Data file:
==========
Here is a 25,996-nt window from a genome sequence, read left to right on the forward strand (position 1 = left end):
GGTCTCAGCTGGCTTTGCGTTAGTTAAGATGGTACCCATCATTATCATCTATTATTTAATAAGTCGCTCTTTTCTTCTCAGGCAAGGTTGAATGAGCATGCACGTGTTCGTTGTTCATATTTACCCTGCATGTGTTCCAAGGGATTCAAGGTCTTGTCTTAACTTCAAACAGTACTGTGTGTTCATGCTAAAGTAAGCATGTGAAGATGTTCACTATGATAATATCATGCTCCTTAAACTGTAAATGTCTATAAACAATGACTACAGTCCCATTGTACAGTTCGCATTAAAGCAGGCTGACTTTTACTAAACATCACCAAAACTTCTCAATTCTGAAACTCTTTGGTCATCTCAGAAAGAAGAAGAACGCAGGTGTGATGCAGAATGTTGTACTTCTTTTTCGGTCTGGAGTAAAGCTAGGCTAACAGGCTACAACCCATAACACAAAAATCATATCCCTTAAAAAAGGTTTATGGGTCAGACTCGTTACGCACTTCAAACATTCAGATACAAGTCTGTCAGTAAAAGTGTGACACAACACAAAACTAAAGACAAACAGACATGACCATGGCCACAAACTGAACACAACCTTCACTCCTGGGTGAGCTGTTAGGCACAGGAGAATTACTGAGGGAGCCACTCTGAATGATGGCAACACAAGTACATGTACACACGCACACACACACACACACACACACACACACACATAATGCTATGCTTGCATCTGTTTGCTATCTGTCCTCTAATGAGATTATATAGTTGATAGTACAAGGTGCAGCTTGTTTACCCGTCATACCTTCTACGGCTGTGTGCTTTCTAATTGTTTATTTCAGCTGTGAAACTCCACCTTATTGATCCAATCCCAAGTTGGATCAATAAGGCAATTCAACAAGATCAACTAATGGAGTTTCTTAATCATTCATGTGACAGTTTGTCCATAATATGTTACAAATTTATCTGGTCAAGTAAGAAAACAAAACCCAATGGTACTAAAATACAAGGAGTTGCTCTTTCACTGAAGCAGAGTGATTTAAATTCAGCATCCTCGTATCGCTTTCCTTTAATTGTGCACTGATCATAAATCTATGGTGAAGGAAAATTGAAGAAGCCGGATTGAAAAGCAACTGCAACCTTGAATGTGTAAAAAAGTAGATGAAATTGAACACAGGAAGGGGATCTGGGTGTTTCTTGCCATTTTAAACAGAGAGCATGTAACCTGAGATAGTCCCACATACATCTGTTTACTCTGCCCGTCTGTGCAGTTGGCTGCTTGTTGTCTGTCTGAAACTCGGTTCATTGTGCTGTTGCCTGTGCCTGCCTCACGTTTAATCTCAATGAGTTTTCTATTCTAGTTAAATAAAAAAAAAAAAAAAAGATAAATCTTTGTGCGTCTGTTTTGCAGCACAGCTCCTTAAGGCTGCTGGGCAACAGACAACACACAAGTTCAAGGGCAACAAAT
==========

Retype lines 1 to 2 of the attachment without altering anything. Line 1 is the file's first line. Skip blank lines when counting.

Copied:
Here is a 25,996-nt window from a genome sequence, read left to right on the forward strand (position 1 = left end):
GGTCTCAGCTGGCTTTGCGTTAGTTAAGATGGTACCCATCATTATCATCTATTATTTAATAAGTCGCTCTTTTCTTCTCAGGCAAGGTTGAATGAGCATGCACGTGTTCGTTGTTCATATTTACCCTGCATGTGTTCCAAGGGATTCAAGGTCTTGTCTTAACTTCAAACAGTACTGTGTGTTCATGCTAAAGTAAGCATGTGAAGATGTTCACTATGATAATATCATGCTCCTTAAACTGTAAATGTCTATAAACAATGACTACAGTCCCATTGTACAGTTCGCATTAAAGCAGGCTGACTTTTACTAAACATCACCAAAACTTCTCAATTCTGAAACTCTTTGGTCATCTCAGAAAGAAGAAGAACGCAGGTGTGATGCAGAATGTTGTACTTCTTTTTCGGTCTGGAGTAAAGCTAGGCTAACAGGCTACAACCCATAACACAAAAATCATATCCCTTAAAAAAGGTTTATGGGTCAGACTCGTTACGCACTTCAAACATTCAGATACAAGTCTGTCAGTAAAAGTGTGACACAACACAAAACTAAAGACAAACAGACATGACCATGGCCACAAACTGAACACAACCTTCACTCCTGGGTGAGCTGTTAGGCACAGGAGAATTACTGAGGGAGCCACTCTGAATGATGGCAACACAAGTACATGTACACACGCACACACACACACACACACACACACACACACATAATGCTATGCTTGCATCTGTTTGCTATCTGTCCTCTAATGAGATTATATAGTTGATAGTACAAGGTGCAGCTTGTTTACCCGTCATACCTTCTACGGCTGTGTGCTTTCTAATTGTTTATTTCAGCTGTGAAACTCCACCTTATTGATCCAATCCCAAGTTGGATCAATAAGGCAATTCAACAAGATCAACTAATGGAGTTTCTTAATCATTCATGTGACAGTTTGTCCATAATATGTTACAAATTTATCTGGTCAAGTAAGAAAACAAAACCCAATGGTACTAAAATACAAGGAGTTGCTCTTTCACTGAAGCAGAGTGATTTAAATTCAGCATCCTCGTATCGCTTTCCTTTAATTGTGCACTGATCATAAATCTATGGTGAAGGAAAATTGAAGAAGCCGGATTGAAAAGCAACTGCAACCTTGAATGTGTAAAAAAGTAGATGAAATTGAACACAGGAAGGGGATCTGGGTGTTTCTTGCCATTTTAAACAGAGAGCATGTAACCTGAGATAGTCCCACATACATCTGTTTACTCTGCCCGTCTGTGCAGTTGGCTGCTTGTTGTCTGTCTGAAACTCGGTTCATTGTGCTGTTGCCTGTGCCTGCCTCACGTTTAATCTCAATGAGTTTTCTATTCTAGTTAAATAAAAAAAAAAAAAAAAGATAAATCTTTGTGCGTCTGTTTTGCAGCACAGCTCCTTAAGGCTGCTGGGCAACAGACAACACACAAGTTCAAGGGCAACAAAT